Graves' disease affects the thyroid. It is an autoimmune disease, i.e. the gland's cells are gradually destroyed by specific antibodies in the body. As part of Graves' disease, autoantibodies bind to the TSH receptor, a hormone that stimulates the thyroid function, resulting in the increased secretion of thyroid hormones. Graves' disease is the leading cause for developing hyperthyroidism, and mainly affects young adult women.
The symptoms of Graves' disease are the following:
- the presence of a painless goiter in the lower part of the neck, accompanied by increased thyroid activity;
- the eyes give the impression of "popping out": this is called exophthalmos;
- the swelling of the eyelids is also present, called eyelid edema;
- in parallel, signs of hyperthyroidism are present, generally represented by an increased activity of many organs:
Complications are possible in the absence of care, such as cardiac arrhythmias.
The diagnosis is made after a physical examination, particularly upon palpation of the thyroid gland where the latter is found to be increased in volume without nodules. A blood test measuring TSH, the hormone that stimulates thyroid activity reflects hyperthyroidism, shows a reduction in this hormone in response to too many "real" thyroid hormones, T3 and T4 (TSH is tested, because its value is more revealing than T3 and T4). The blood will also be searched for specific antibodies of the disease, which will confirm the diagnosis. In addition, an ultrasound and thyroid scan will frequently be performed. An ophthalmologic assessment may be necessary in the case of significant ocular signs.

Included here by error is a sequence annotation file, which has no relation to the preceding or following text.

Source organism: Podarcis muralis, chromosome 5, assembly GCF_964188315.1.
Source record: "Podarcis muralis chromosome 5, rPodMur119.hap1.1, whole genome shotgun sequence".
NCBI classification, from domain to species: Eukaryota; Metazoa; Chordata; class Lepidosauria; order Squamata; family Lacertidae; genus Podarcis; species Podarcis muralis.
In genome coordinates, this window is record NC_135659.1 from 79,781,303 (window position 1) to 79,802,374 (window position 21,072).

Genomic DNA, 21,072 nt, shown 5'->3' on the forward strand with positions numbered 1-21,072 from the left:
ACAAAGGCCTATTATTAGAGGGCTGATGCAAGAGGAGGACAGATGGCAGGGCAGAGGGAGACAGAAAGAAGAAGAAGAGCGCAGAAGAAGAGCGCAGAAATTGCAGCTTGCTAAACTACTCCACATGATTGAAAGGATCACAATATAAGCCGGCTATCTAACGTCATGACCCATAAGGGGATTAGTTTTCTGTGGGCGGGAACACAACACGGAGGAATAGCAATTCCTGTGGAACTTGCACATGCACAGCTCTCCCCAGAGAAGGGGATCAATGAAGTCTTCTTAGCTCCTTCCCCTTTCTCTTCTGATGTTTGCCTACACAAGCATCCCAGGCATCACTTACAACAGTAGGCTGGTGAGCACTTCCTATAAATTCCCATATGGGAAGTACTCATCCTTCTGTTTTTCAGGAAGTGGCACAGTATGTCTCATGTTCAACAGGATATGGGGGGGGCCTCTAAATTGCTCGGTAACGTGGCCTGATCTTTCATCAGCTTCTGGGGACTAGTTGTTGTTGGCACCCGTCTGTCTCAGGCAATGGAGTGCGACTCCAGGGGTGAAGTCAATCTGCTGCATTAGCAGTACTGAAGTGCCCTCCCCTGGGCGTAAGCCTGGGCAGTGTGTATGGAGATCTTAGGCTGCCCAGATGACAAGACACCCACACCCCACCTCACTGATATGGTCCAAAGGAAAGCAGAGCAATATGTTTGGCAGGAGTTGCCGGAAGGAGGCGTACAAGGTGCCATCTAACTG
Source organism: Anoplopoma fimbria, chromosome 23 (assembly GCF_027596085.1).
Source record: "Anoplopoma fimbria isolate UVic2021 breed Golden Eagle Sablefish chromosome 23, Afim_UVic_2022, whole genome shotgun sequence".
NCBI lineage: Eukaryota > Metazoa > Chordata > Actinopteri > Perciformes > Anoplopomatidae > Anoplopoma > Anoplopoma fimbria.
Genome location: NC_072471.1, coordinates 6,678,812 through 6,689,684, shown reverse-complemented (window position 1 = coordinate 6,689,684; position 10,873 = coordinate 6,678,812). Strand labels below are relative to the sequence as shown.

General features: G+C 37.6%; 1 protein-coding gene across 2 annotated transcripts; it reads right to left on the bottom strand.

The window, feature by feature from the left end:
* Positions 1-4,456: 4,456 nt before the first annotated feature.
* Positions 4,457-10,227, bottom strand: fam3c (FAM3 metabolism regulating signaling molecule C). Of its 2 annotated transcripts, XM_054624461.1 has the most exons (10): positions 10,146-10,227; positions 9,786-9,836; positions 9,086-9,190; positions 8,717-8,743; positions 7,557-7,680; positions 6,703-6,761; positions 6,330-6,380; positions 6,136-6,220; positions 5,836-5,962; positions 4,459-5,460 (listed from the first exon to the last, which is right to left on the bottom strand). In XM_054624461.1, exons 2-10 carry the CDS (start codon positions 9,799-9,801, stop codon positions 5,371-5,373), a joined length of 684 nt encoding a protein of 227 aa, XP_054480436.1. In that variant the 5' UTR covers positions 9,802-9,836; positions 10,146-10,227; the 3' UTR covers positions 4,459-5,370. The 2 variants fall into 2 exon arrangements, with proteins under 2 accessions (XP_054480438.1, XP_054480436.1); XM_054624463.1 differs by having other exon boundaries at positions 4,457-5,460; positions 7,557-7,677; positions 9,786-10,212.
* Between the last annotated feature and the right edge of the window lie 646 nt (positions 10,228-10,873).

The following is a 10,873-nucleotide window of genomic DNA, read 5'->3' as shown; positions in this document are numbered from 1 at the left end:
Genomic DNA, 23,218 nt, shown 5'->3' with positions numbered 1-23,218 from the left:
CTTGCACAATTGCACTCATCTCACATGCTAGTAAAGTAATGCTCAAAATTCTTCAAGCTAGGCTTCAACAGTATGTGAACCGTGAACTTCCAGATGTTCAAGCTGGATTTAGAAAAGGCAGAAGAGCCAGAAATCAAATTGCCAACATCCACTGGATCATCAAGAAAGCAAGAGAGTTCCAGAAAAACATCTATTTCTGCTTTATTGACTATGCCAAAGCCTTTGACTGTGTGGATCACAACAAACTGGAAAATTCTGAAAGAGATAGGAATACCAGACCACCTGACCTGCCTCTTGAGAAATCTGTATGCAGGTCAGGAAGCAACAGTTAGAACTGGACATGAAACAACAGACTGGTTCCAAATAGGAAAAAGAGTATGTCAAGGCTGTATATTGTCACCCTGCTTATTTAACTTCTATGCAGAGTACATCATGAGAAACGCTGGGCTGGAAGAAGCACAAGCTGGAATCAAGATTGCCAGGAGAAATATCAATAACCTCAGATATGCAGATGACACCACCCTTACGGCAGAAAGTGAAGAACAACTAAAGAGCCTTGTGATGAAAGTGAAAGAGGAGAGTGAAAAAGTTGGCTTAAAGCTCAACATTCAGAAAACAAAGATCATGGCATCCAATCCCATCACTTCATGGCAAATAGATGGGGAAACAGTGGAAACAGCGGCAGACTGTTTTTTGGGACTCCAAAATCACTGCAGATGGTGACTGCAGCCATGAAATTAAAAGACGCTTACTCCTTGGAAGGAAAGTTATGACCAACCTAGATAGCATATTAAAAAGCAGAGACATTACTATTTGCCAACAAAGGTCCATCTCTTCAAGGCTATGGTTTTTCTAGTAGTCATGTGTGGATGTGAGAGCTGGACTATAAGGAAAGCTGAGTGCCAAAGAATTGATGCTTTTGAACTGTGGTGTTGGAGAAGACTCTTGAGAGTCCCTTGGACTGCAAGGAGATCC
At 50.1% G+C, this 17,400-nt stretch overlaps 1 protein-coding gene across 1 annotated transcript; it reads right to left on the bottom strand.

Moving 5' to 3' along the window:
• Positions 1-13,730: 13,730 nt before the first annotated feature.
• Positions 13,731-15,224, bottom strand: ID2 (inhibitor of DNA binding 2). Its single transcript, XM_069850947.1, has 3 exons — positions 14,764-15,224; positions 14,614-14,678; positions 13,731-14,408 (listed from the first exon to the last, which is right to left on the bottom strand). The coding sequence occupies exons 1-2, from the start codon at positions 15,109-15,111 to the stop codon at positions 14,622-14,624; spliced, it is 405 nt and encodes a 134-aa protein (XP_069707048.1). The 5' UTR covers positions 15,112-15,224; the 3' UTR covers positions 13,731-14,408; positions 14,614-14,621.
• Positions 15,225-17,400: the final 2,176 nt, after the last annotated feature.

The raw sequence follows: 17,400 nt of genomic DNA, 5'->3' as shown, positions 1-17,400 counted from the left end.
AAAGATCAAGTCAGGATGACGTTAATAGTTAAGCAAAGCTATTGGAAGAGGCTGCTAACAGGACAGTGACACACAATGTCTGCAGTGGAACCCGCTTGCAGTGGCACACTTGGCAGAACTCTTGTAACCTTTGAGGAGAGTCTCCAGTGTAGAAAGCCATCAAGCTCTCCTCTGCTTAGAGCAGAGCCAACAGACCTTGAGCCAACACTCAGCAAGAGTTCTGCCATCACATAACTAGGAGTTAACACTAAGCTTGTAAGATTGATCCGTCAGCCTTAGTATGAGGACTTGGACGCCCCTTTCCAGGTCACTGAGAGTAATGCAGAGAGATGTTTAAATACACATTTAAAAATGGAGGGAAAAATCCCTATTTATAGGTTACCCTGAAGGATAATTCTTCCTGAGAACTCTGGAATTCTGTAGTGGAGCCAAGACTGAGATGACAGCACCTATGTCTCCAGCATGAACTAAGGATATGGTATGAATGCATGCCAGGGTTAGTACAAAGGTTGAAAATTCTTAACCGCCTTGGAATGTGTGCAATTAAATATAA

The various possibilities of treatment of Graves' disease are:
- the use of molecules partially blocking the formation of thyroid hormones: antithyroid drugs;
- the removal of the thyroid, called a thyroidectomy, after several months of drug treatment of hyperthyroidism;
- the use of radioactive iodine, which will destroy the overactive thyroid.